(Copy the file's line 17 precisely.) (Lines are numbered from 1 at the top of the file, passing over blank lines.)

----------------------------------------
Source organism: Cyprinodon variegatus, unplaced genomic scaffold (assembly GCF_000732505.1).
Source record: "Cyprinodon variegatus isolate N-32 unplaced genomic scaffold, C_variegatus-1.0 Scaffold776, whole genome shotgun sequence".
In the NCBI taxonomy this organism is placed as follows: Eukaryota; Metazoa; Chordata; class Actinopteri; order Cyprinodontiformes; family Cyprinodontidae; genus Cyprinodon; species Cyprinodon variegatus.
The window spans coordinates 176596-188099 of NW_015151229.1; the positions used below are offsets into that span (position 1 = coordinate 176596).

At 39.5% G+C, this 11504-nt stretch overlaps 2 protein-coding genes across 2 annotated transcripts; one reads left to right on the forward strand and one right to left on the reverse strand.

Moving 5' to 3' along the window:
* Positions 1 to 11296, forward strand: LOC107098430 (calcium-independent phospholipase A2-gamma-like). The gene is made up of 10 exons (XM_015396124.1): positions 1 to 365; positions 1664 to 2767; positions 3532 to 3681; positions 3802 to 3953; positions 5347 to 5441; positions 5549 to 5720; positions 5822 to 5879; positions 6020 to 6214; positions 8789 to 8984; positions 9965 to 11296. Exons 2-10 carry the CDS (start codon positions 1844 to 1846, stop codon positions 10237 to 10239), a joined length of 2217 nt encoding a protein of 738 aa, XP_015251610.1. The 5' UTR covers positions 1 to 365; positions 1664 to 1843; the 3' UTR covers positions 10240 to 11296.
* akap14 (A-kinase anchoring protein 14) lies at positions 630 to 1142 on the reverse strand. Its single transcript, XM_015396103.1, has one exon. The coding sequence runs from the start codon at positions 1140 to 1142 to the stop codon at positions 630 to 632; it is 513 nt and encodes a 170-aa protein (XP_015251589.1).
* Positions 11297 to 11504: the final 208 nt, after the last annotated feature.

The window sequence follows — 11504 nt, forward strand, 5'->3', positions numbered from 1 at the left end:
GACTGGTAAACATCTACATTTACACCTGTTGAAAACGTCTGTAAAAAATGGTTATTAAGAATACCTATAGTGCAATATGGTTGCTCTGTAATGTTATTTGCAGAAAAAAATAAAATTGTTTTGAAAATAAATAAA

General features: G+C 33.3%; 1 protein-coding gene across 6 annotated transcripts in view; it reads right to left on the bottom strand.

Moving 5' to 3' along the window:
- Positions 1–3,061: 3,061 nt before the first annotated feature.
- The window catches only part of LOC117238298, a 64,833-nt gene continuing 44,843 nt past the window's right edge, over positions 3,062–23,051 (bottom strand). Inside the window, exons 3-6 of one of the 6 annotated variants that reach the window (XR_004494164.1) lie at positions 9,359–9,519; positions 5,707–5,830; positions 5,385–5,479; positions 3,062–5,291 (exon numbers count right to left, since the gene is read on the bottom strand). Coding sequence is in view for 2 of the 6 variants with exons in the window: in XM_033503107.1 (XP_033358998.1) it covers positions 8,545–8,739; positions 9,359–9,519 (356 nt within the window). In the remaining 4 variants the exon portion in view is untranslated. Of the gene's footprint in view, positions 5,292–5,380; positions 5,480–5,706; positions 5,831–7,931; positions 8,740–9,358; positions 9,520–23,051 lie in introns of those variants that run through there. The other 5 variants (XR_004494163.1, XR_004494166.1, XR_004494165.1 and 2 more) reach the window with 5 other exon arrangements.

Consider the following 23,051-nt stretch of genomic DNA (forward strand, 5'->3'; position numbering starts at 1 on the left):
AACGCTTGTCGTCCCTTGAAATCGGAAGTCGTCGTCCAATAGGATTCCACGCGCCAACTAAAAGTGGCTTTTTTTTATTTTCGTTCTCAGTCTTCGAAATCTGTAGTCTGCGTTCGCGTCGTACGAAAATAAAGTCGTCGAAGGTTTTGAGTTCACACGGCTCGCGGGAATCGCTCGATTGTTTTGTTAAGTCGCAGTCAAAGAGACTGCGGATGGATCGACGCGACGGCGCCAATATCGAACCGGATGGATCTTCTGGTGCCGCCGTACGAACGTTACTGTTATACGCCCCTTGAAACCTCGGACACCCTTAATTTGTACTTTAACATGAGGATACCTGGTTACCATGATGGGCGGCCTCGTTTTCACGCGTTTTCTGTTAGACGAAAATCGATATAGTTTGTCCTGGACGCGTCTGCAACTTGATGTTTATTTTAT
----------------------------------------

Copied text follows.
AACGCTTGTCGTCCCTTGAAATCGGAAGTCGTCGTCCAATAGGATTCCACGCGCCAACTAAAAGTGGCTTTTTTTTATTTTCGTTCTCAGTCTTCGAAATCTGTAGTCTGCGTTCGCGTCGTACGAAAATAAAGTCGTCGAAGGTTTTGAGTTCACACGGCTCGCGGGAATCGCTCGATTGTTTTGTTAAGTCGCAGTCAAAGAGACTGCGGATGGATCGACGCGACGGCGCCAATATCGAACCGGATGGATCTTCTGGTGCCGCCGTACGAACGTTACTGTTATACGCCCCTTGAAACCTCGGACACCCTTAATTTGTACTTTAACATGAGGATACCTGGTTACCATGATGGGCGGCCTCGTTTTCACGCGTTTTCTGTTAGACGAAAATCGATATAGTTTGTCCTGGACGCGTCTGCAACTTGATGTTTATTTTAT